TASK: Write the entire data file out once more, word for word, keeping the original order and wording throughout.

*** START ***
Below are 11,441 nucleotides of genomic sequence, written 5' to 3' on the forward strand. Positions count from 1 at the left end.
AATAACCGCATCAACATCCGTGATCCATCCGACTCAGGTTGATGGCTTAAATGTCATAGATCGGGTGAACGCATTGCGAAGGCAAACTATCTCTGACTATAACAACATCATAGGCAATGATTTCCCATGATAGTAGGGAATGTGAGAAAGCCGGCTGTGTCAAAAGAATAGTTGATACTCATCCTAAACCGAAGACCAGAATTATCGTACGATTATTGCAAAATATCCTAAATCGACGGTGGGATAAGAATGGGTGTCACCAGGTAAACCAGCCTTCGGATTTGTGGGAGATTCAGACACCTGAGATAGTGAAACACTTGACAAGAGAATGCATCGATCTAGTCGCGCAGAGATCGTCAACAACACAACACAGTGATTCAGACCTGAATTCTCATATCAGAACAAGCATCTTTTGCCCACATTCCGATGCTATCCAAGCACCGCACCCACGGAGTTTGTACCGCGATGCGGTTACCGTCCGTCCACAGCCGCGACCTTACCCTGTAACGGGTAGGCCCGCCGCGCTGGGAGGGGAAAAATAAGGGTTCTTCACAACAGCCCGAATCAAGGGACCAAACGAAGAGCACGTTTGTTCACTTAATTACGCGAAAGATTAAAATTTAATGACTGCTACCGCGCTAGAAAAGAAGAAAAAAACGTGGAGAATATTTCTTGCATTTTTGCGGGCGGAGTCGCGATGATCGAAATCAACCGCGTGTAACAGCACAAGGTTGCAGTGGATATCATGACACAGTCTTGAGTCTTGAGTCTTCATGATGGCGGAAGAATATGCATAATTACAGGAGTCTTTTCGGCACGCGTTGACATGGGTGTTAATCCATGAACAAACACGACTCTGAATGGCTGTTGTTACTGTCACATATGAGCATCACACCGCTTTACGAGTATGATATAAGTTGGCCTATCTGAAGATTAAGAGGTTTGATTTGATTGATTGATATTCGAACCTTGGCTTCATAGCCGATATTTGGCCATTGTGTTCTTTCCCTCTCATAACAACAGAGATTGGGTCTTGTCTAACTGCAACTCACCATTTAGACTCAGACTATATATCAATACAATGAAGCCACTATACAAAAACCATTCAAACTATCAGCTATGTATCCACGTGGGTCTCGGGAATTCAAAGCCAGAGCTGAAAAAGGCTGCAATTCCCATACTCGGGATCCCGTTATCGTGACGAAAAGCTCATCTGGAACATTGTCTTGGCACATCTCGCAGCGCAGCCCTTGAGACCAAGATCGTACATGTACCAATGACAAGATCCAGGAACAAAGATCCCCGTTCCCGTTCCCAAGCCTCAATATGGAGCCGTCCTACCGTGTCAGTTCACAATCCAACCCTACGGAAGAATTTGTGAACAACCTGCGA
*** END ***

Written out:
Below are 11,441 nucleotides of genomic sequence, written 5' to 3' on the forward strand. Positions count from 1 at the left end.
AATAACCGCATCAACATCCGTGATCCATCCGACTCAGGTTGATGGCTTAAATGTCATAGATCGGGTGAACGCATTGCGAAGGCAAACTATCTCTGACTATAACAACATCATAGGCAATGATTTCCCATGATAGTAGGGAATGTGAGAAAGCCGGCTGTGTCAAAAGAATAGTTGATACTCATCCTAAACCGAAGACCAGAATTATCGTACGATTATTGCAAAATATCCTAAATCGACGGTGGGATAAGAATGGGTGTCACCAGGTAAACCAGCCTTCGGATTTGTGGGAGATTCAGACACCTGAGATAGTGAAACACTTGACAAGAGAATGCATCGATCTAGTCGCGCAGAGATCGTCAACAACACAACACAGTGATTCAGACCTGAATTCTCATATCAGAACAAGCATCTTTTGCCCACATTCCGATGCTATCCAAGCACCGCACCCACGGAGTTTGTACCGCGATGCGGTTACCGTCCGTCCACAGCCGCGACCTTACCCTGTAACGGGTAGGCCCGCCGCGCTGGGAGGGGAAAAATAAGGGTTCTTCACAACAGCCCGAATCAAGGGACCAAACGAAGAGCACGTTTGTTCACTTAATTACGCGAAAGATTAAAATTTAATGACTGCTACCGCGCTAGAAAAGAAGAAAAAAACGTGGAGAATATTTCTTGCATTTTTGCGGGCGGAGTCGCGATGATCGAAATCAACCGCGTGTAACAGCACAAGGTTGCAGTGGATATCATGACACAGTCTTGAGTCTTGAGTCTTCATGATGGCGGAAGAATATGCATAATTACAGGAGTCTTTTCGGCACGCGTTGACATGGGTGTTAATCCATGAACAAACACGACTCTGAATGGCTGTTGTTACTGTCACATATGAGCATCACACCGCTTTACGAGTATGATATAAGTTGGCCTATCTGAAGATTAAGAGGTTTGATTTGATTGATTGATATTCGAACCTTGGCTTCATAGCCGATATTTGGCCATTGTGTTCTTTCCCTCTCATAACAACAGAGATTGGGTCTTGTCTAACTGCAACTCACCATTTAGACTCAGACTATATATCAATACAATGAAGCCACTATACAAAAACCATTCAAACTATCAGCTATGTATCCACGTGGGTCTCGGGAATTCAAAGCCAGAGCTGAAAAAGGCTGCAATTCCCATACTCGGGATCCCGTTATCGTGACGAAAAGCTCATCTGGAACATTGTCTTGGCACATCTCGCAGCGCAGCCCTTGAGACCAAGATCGTACATGTACCAATGACAAGATCCAGGAACAAAGATCCCCGTTCCCGTTCCCAAGCCTCAATATGGAGCCGTCCTACCGTGTCAGTTCACAATCCAACCCTACGGAAGAATTTGTGAACAACCTGCGA